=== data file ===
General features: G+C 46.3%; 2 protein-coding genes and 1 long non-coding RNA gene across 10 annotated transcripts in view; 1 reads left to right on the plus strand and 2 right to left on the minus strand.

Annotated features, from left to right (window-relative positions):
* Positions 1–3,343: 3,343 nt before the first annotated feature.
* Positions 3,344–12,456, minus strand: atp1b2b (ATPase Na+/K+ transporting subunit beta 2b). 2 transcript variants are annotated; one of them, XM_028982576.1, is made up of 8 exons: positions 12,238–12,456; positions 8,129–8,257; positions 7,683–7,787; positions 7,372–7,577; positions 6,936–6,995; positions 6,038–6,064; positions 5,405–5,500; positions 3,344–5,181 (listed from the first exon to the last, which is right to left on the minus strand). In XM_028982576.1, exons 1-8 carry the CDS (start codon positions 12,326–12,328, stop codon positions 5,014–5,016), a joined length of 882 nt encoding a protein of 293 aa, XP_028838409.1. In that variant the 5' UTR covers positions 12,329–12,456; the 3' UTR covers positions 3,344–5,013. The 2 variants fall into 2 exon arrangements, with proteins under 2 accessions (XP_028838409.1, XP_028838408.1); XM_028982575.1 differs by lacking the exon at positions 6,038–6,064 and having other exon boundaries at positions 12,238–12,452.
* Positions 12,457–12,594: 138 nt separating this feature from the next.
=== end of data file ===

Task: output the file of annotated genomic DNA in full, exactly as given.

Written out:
General features: G+C 46.3%; 2 protein-coding genes and 1 long non-coding RNA gene across 10 annotated transcripts in view; 1 reads left to right on the plus strand and 2 right to left on the minus strand.

Annotated features, from left to right (window-relative positions):
* Positions 1–3,343: 3,343 nt before the first annotated feature.
* Positions 3,344–12,456, minus strand: atp1b2b (ATPase Na+/K+ transporting subunit beta 2b). 2 transcript variants are annotated; one of them, XM_028982576.1, is made up of 8 exons: positions 12,238–12,456; positions 8,129–8,257; positions 7,683–7,787; positions 7,372–7,577; positions 6,936–6,995; positions 6,038–6,064; positions 5,405–5,500; positions 3,344–5,181 (listed from the first exon to the last, which is right to left on the minus strand). In XM_028982576.1, exons 1-8 carry the CDS (start codon positions 12,326–12,328, stop codon positions 5,014–5,016), a joined length of 882 nt encoding a protein of 293 aa, XP_028838409.1. In that variant the 5' UTR covers positions 12,329–12,456; the 3' UTR covers positions 3,344–5,013. The 2 variants fall into 2 exon arrangements, with proteins under 2 accessions (XP_028838409.1, XP_028838408.1); XM_028982575.1 differs by lacking the exon at positions 6,038–6,064 and having other exon boundaries at positions 12,238–12,452.
* Positions 12,457–12,594: 138 nt separating this feature from the next.